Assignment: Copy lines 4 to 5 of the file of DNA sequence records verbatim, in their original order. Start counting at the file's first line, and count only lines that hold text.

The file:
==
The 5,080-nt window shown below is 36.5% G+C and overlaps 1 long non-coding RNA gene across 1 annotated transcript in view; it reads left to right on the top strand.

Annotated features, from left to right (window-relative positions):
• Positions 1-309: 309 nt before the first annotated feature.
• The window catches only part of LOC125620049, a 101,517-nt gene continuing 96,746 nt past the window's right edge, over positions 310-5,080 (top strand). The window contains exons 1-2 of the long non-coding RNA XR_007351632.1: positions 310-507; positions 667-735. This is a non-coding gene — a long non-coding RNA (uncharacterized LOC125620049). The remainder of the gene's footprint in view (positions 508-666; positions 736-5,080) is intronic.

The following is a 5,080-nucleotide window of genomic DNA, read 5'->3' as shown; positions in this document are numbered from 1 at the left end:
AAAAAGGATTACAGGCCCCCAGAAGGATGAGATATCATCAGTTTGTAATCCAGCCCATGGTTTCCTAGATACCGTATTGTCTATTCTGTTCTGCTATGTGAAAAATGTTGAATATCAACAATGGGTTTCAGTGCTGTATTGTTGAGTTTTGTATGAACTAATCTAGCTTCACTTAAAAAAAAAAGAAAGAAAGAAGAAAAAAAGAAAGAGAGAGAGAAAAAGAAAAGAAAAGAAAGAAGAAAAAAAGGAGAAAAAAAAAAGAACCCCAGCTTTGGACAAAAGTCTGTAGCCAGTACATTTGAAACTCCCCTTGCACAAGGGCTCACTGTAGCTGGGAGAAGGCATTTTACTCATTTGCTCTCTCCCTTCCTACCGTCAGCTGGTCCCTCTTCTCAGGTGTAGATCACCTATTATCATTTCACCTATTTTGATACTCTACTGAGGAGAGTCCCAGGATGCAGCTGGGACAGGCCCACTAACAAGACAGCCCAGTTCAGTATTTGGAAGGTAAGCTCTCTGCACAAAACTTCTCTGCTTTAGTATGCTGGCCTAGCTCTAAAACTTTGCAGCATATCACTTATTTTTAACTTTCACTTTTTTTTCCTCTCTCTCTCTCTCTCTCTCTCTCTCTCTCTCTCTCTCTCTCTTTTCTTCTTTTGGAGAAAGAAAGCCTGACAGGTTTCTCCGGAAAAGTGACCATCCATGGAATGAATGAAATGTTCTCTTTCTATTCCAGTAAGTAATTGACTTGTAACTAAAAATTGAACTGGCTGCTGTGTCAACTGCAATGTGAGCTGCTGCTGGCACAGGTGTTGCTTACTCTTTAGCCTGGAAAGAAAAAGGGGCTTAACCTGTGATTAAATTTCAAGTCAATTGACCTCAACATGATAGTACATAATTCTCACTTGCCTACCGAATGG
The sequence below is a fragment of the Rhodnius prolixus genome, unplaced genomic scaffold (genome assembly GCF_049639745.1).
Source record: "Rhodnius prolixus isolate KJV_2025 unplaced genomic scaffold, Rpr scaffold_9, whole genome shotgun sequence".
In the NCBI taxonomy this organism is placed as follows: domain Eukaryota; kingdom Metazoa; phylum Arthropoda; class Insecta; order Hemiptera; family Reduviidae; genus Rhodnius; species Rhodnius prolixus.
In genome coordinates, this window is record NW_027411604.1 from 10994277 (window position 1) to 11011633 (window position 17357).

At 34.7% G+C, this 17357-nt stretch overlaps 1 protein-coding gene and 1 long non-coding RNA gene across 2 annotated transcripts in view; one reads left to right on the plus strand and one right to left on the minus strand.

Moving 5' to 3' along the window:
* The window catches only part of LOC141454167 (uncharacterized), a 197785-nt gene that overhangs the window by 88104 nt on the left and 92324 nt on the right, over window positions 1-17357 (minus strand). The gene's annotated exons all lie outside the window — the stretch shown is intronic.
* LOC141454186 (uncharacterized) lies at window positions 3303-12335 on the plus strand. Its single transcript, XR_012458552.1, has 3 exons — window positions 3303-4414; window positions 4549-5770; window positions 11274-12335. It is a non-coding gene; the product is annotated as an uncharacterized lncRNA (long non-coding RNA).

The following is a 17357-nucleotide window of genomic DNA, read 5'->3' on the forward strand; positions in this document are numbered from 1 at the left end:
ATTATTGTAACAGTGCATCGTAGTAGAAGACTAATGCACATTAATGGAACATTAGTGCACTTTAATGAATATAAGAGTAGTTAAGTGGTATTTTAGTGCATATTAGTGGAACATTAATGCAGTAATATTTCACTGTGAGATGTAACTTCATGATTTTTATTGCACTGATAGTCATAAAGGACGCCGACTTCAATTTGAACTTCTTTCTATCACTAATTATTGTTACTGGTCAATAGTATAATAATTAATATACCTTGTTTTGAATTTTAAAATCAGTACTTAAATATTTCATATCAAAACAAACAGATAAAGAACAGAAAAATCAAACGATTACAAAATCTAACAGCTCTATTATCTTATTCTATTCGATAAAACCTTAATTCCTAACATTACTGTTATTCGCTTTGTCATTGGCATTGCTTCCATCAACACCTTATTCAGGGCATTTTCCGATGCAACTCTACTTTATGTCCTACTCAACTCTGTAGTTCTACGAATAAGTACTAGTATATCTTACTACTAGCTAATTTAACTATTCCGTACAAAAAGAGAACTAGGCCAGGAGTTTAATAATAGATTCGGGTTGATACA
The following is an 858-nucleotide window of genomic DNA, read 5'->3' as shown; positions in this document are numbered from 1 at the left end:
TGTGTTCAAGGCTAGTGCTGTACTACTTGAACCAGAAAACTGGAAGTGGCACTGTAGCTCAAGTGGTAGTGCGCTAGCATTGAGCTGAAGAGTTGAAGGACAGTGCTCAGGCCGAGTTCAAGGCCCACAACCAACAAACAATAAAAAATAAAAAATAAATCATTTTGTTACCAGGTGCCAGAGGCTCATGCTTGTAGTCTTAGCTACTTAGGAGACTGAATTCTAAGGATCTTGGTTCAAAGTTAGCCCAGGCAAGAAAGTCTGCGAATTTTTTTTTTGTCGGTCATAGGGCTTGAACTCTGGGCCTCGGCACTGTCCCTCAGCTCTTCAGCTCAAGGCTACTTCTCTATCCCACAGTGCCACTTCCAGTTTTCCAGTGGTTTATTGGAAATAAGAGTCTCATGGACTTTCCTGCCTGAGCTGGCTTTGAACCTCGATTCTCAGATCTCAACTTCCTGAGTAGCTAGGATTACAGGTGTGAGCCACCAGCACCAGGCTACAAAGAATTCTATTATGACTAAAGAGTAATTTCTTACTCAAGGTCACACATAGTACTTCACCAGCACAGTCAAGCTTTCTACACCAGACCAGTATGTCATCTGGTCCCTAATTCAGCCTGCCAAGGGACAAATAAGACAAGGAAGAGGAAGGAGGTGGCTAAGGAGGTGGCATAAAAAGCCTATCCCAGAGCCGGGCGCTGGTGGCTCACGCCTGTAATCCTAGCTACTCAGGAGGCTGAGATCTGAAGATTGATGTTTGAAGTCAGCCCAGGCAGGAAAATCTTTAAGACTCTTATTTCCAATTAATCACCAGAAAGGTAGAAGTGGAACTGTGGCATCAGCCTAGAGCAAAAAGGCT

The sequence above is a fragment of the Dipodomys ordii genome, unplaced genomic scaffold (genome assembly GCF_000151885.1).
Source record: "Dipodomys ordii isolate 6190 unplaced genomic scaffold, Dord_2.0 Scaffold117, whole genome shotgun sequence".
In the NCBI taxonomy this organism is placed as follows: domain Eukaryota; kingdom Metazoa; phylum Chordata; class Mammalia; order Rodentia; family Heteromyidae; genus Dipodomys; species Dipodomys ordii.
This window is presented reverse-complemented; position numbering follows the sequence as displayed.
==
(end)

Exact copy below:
• The window catches only part of LOC125620049, a 101,517-nt gene continuing 96,746 nt past the window's right edge, over positions 310-5,080 (top strand). The window contains exons 1-2 of the long non-coding RNA XR_007351632.1: positions 310-507; positions 667-735. This is a non-coding gene — a long non-coding RNA (uncharacterized LOC125620049). The remainder of the gene's footprint in view (positions 508-666; positions 736-5,080) is intronic.

The following is a 5,080-nucleotide window of genomic DNA, read 5'->3' as shown; positions in this document are numbered from 1 at the left end: